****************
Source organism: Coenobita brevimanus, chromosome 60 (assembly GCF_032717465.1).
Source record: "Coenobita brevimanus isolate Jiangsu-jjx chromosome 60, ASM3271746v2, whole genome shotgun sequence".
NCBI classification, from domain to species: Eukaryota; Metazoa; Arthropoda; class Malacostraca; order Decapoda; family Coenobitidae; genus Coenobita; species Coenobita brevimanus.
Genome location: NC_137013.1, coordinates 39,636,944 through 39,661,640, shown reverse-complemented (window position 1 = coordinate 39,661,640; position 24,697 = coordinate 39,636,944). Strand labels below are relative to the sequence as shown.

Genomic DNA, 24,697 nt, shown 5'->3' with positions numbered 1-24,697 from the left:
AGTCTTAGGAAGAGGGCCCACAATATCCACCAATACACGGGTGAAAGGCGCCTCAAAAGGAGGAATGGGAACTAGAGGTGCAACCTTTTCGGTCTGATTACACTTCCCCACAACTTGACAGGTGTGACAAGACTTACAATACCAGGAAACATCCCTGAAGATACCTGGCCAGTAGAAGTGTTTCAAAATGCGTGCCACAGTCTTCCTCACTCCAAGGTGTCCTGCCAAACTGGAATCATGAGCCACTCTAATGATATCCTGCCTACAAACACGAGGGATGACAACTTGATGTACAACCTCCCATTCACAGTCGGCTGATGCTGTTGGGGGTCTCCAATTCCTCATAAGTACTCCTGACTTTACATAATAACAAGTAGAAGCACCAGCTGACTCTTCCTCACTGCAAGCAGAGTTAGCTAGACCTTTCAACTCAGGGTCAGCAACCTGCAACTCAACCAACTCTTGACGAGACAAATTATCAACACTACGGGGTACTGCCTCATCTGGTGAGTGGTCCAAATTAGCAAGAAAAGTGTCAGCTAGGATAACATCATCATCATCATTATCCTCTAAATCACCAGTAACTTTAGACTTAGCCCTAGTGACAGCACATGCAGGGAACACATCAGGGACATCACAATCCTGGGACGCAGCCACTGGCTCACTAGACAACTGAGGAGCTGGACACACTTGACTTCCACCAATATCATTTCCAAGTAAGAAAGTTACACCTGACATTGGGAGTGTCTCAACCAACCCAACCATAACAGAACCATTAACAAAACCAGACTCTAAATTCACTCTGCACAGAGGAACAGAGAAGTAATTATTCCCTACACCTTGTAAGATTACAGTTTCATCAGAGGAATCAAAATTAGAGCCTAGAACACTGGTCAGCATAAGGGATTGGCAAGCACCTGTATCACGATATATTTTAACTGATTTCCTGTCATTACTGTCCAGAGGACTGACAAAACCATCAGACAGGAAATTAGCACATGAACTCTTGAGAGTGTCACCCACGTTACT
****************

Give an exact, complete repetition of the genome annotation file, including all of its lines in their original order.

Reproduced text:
Source organism: Coenobita brevimanus, chromosome 60 (assembly GCF_032717465.1).
Source record: "Coenobita brevimanus isolate Jiangsu-jjx chromosome 60, ASM3271746v2, whole genome shotgun sequence".
NCBI classification, from domain to species: Eukaryota; Metazoa; Arthropoda; class Malacostraca; order Decapoda; family Coenobitidae; genus Coenobita; species Coenobita brevimanus.
Genome location: NC_137013.1, coordinates 39,636,944 through 39,661,640, shown reverse-complemented (window position 1 = coordinate 39,661,640; position 24,697 = coordinate 39,636,944). Strand labels below are relative to the sequence as shown.

Genomic DNA, 24,697 nt, shown 5'->3' with positions numbered 1-24,697 from the left:
AGTCTTAGGAAGAGGGCCCACAATATCCACCAATACACGGGTGAAAGGCGCCTCAAAAGGAGGAATGGGAACTAGAGGTGCAACCTTTTCGGTCTGATTACACTTCCCCACAACTTGACAGGTGTGACAAGACTTACAATACCAGGAAACATCCCTGAAGATACCTGGCCAGTAGAAGTGTTTCAAAATGCGTGCCACAGTCTTCCTCACTCCAAGGTGTCCTGCCAAACTGGAATCATGAGCCACTCTAATGATATCCTGCCTACAAACACGAGGGATGACAACTTGATGTACAACCTCCCATTCACAGTCGGCTGATGCTGTTGGGGGTCTCCAATTCCTCATAAGTACTCCTGACTTTACATAATAACAAGTAGAAGCACCAGCTGACTCTTCCTCACTGCAAGCAGAGTTAGCTAGACCTTTCAACTCAGGGTCAGCAACCTGCAACTCAACCAACTCTTGACGAGACAAATTATCAACACTACGGGGTACTGCCTCATCTGGTGAGTGGTCCAAATTAGCAAGAAAAGTGTCAGCTAGGATAACATCATCATCATCATTATCCTCTAAATCACCAGTAACTTTAGACTTAGCCCTAGTGACAGCACATGCAGGGAACACATCAGGGACATCACAATCCTGGGACGCAGCCACTGGCTCACTAGACAACTGAGGAGCTGGACACACTTGACTTCCACCAATATCATTTCCAAGTAAGAAAGTTACACCTGACATTGGGAGTGTCTCAACCAACCCAACCATAACAGAACCATTAACAAAACCAGACTCTAAATTCACTCTGCACAGAGGAACAGAGAAGTAATTATTCCCTACACCTTGTAAGATTACAGTTTCATCAGAGGAATCAAAATTAGAGCCTAGAACACTGGTCAGCATAAGGGATTGGCAAGCACCTGTATCACGATATATTTTAACTGATTTCCTGTCATTACTGTCCAGAGGACTGACAAAACCATCAGACAGGAAATTAGCACATGAACTCTTGAGAGTGTCACCCACGTTACT